Fortunately, the current omicron variant appears to be less virulent than the delta variant, which surfaced in the summer of 2021, and more people have acquired immunity to the coronavirus by now. Preliminary figures suggest maternal deaths dropped to roughly pre-pandemic levels in 2022.

But pregnancy continues to be a factor that makes even young women uniquely vulnerable to severe illness. Cunningham, now 39, who was slightly overweight when she became pregnant, had just been diagnosed with gestational diabetes when she got sick.

"It's something I talk to all my patients about," said Dr. Torri Metz, a maternal fetal medicine specialist at the University of Utah. "If they have some of these underlying medical conditions and they're pregnant, both of which are high-risk categories, they have to be especially careful about putting themselves at risk of exposure to any kind of respiratory virus, because we know that pregnant people get sicker from those viruses."

In the summer of 2021, scientists were somewhat unsure of the safety of mRNA vaccines during pregnancy; pregnant women had been excluded from the clinical trials, as they often are. It was not until August 2021 that the Centers for Disease Control and Prevention came out with unambiguous guidance supporting vaccination for pregnant women.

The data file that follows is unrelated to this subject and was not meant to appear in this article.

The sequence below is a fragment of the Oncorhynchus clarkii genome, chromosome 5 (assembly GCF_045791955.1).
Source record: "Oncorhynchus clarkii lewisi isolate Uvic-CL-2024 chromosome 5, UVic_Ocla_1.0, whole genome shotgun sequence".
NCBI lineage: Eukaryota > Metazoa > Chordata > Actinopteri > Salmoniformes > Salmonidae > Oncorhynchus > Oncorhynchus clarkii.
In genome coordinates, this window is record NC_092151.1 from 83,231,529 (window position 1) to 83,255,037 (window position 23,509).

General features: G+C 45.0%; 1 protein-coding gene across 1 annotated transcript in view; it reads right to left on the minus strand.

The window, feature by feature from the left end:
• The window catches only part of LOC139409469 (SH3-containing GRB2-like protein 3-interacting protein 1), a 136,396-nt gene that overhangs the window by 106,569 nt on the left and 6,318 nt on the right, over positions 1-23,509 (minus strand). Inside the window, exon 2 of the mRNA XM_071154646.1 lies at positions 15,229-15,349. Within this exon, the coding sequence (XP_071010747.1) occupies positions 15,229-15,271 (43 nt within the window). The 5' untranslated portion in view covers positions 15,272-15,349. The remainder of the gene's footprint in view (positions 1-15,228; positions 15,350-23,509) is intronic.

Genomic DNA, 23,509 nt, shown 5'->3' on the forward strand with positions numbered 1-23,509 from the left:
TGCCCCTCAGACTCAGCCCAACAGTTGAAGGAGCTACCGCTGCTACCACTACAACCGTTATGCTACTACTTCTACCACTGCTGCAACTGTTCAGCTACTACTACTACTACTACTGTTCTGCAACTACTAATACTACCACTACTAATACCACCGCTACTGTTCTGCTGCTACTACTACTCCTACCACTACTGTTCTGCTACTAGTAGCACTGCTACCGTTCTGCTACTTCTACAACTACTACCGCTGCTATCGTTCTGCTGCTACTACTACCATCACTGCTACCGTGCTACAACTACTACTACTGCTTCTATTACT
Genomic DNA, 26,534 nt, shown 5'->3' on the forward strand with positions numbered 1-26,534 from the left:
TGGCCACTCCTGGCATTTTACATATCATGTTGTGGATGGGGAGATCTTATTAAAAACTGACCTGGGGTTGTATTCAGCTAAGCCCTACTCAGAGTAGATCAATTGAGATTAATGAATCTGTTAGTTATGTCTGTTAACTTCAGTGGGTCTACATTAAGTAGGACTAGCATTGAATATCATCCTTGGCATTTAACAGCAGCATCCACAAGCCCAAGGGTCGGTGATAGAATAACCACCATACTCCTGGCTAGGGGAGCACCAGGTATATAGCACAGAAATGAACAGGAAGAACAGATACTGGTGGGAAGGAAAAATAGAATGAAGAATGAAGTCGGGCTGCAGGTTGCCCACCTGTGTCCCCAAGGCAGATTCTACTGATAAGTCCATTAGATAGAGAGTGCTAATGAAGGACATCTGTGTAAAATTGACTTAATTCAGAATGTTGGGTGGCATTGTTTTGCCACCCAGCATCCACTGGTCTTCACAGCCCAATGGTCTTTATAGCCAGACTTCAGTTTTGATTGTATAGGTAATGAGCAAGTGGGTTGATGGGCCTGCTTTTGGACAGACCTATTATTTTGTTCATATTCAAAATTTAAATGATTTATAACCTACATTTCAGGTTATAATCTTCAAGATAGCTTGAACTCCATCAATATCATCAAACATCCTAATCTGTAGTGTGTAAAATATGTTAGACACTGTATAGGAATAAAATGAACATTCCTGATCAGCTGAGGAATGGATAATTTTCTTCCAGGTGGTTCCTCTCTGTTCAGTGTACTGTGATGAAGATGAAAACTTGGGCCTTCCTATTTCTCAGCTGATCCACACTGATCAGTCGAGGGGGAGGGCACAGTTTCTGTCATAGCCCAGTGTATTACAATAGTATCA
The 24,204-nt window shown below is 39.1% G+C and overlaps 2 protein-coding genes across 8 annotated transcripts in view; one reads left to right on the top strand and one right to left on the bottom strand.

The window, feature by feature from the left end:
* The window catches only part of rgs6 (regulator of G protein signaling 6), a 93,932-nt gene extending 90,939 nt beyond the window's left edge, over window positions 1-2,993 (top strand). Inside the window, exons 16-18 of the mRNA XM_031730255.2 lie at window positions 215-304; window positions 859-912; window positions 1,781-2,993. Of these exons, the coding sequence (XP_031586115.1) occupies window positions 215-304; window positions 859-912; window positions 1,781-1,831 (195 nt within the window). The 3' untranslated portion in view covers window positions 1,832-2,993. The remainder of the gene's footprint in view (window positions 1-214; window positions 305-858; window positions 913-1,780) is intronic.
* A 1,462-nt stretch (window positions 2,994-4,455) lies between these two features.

Most of the pregnant women who died of COVID had not been vaccinated. These days, more than 70% of pregnant women have gotten COVID vaccines, but only about 20% have received the bivalent boosters.

"We know definitively that vaccination prevents severe disease and hospitalization and prevents poor maternal and infant outcomes," said Dr. Dana Meaney-Delman, chief of the CDC's infant outcomes monitoring, research and prevention branch. "We have to keep emphasizing that point."

Cunningham's obstetrician had encouraged her to get the shots, but she vacillated. She was "almost there" when she suddenly started having unusually heavy nosebleeds that produced blood clots "the size of golf balls," she said.

Cunningham was also feeling short of breath, but she ascribed that to the advancing pregnancy. (Many COVID symptoms can be missed because they resemble those normally occurring in pregnancy.)

A COVID test came back negative, and Cunningham was happy to return to her job. She had already lost wages after earlier pandemic furloughs at the auto parts plant where she worked. On May 3, 2021, shortly after clocking in, she turned to a friend at the plant and said, "I can't breathe."

By the time she arrived at IU Health Methodist Hospital in Indianapolis, she was in acute respiratory distress. Doctors diagnosed pneumonia and found patchy shadows in her lungs.

Her oxygen levels continued falling even after she was put on undiluted oxygen, and even after the baby was delivered.

"It was clear her lungs were extremely damaged and unable to work on their own," said Dr. Omar Rahman, a critical care physician who treated Cunningham. Already on a ventilator, Cunningham was connected to a specialized heart-lung bypass machine.

Jennifer McGregor, a friend who visited Cunningham in the hospital, was shocked at how quickly her condition had deteriorated. "I can't tell you how many bags were hanging there, and how many tubes were going into her body," she said.